26 MORTON’S METATARSALGIA Commoner in middle-aged women; 85% unilateralAetiology: trauma, ischaemia, entrapmentPathology: degenerative rather than a true neuroma with perineural fibrosis and demyelination.Diagnosis: symptom of shooting/constant pain on walking, relieved by rest and removal of footwear; clinical sign of third/second cleft tenderness and palpable click on metatarsal squeeze test.Treatment: orthoses, injection and excision
27 ANKLE DISORDERS Instability Impingement Osteochondritis Dissecans of talusArthritisPosttraumaticInflammatoryDegenerative
29 ANKLE IMPINGEMENT Repeated sporting dorsiflexion injuries Presentation with anterior ankle painDiagnosis: clinical anterior tenderness and ± anterior osteophytes on X-raysTreatmentConservative: activity modification/NSAIDsSurgical: open/arthroscopic decompression
30 OSTEOCHONDRITIS DISSECANS Posttraumatic in young patientsPresentation with persistent pain and swelling with stiffnessDiagnosis: clinical tenderness, diffuse swellingImaging: X-rays and MRI scanTreatment: undisplaced lesions treated with rest and cast immobilisation; displaced lesions require arthroscopic removal/drilling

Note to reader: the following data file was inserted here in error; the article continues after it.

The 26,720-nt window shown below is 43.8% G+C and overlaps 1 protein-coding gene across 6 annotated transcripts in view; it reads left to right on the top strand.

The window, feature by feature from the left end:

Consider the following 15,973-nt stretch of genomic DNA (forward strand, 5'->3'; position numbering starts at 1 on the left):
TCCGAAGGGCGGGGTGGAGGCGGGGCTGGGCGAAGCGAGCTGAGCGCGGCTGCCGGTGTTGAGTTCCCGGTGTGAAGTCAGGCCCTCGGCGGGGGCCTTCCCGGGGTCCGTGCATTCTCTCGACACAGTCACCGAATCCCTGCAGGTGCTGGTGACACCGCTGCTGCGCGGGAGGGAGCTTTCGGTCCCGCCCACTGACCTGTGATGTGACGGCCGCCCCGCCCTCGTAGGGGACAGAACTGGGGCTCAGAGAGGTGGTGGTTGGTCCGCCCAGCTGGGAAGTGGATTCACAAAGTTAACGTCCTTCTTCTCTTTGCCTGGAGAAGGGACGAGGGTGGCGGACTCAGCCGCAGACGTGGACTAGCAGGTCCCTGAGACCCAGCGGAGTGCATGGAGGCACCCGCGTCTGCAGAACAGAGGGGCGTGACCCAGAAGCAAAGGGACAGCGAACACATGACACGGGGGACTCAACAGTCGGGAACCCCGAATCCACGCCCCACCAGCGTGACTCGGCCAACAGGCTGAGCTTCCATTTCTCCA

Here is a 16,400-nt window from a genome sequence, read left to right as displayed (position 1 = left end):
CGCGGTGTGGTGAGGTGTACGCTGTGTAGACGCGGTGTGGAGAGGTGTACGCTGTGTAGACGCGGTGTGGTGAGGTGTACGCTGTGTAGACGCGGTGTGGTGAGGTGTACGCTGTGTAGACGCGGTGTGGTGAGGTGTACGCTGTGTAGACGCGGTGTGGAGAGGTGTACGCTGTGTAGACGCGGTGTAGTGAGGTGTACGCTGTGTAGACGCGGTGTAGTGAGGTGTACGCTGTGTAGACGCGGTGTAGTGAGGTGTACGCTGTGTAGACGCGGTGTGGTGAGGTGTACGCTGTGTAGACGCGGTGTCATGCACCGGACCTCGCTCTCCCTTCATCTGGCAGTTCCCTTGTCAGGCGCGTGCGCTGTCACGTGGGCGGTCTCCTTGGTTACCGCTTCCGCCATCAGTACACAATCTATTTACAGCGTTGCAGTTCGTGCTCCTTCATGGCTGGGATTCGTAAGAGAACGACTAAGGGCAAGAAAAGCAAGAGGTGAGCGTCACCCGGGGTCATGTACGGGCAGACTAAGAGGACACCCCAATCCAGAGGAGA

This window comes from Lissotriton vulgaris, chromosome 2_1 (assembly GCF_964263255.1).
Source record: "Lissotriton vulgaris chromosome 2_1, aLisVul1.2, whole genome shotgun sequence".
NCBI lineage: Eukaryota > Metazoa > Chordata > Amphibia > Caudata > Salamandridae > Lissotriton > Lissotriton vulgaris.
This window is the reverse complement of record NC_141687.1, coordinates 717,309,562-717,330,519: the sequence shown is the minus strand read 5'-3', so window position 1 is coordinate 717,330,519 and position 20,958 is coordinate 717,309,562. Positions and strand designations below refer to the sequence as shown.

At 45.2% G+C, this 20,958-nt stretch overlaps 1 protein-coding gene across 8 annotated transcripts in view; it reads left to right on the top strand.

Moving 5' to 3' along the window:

31 ANKLE ARTHRITISPosttraumatic: rare in commonly injured joint; associated with displaced intra-articular fractures and significant lateral ligament complex injury.Inflammatory: RA in low-demand patientsDegenerative: relatively uncommonPresentation with pain, swelling, stiffness, limited mobility, limping.
32 ANKLE ARTHRITIS (CONTD.) Diagnosis: clinical swelling, tenderness, ↓ROMImaging: X-rays, bone scan to assess surrounding jointsTreatmentConservative: NSAIDs, walking stick, weight reduction and activity modification.Surgical: arthroscopic/open decompression; ankle arthrodesis (up to 25% non-union, 3 month casting); ankle replacement gives satisfactory mid-term results in properly selected low-demand patients (long-term results?)
35 TIBIALIS POSTERIOR TENDON Anatomy - posteromedial tendon, origin from posterior surface of tibia & inserts on to the medial cuneiformFunction - plantar flexion, inversion, stabilizes medial longitudinal archImportant tendon in foot, affection of which causes more functional disability than TA ruptureAetiology - trauma, chronic flat foot, inflammatory arthropathy, degenerative tendonopathy, chronic tenosynovitis, abnormal insertion, steroid use.Deformity - collapse of medial longitudinal arch, hindfoot valgus, midfoot abduction, forefoot pronation